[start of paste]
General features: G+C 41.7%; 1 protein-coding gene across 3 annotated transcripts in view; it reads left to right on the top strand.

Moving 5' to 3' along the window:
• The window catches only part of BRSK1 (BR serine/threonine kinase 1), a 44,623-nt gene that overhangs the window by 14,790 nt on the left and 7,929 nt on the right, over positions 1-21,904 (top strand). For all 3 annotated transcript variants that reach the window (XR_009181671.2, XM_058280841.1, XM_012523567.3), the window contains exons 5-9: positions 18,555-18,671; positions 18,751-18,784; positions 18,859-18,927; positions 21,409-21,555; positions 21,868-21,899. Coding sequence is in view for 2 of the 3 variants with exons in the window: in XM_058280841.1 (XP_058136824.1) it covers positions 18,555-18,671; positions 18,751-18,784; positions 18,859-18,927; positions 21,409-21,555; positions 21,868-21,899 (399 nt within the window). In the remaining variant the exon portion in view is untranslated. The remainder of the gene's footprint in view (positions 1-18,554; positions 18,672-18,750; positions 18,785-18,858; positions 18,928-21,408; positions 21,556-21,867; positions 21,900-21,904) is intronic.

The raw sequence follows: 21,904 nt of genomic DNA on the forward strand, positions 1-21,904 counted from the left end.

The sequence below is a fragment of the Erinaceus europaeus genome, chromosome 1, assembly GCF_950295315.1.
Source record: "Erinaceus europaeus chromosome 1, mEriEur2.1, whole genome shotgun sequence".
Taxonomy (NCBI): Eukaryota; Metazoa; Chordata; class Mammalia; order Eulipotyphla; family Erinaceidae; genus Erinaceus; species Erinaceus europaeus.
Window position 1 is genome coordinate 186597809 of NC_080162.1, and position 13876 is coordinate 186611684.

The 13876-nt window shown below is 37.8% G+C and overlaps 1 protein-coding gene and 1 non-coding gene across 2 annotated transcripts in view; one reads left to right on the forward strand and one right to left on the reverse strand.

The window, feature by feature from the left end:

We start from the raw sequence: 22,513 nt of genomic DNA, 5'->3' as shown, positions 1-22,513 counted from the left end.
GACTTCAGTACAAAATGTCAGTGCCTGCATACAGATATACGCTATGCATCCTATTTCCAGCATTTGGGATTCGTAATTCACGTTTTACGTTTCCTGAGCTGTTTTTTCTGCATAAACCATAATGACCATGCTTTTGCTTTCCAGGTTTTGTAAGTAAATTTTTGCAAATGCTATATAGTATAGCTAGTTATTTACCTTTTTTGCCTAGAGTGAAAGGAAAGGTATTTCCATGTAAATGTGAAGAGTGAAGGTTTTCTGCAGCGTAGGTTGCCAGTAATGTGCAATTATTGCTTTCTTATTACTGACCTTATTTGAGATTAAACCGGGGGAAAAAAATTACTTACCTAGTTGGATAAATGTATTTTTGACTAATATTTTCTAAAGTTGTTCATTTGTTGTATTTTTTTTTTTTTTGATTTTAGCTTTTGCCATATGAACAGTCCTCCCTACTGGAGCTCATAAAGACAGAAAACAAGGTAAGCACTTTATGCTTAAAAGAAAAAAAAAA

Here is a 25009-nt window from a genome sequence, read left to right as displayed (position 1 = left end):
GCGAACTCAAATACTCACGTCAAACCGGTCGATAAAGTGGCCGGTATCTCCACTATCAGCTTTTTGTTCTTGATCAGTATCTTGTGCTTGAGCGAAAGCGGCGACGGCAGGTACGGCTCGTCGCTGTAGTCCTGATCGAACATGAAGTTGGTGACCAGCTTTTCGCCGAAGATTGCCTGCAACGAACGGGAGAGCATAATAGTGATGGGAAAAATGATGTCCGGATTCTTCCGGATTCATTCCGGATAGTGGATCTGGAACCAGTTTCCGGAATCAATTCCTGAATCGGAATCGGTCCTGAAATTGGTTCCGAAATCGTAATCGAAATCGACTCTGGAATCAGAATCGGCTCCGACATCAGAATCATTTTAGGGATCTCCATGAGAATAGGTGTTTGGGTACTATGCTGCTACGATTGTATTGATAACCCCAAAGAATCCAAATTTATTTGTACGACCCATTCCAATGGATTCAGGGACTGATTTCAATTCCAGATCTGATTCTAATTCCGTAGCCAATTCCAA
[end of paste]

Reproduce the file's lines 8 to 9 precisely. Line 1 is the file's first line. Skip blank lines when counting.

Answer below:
Window position 1 is genome coordinate 186597809 of NC_080162.1, and position 13876 is coordinate 186611684.

The 13876-nt window shown below is 37.8% G+C and overlaps 1 protein-coding gene and 1 non-coding gene across 2 annotated transcripts in view; one reads left to right on the forward strand and one right to left on the reverse strand.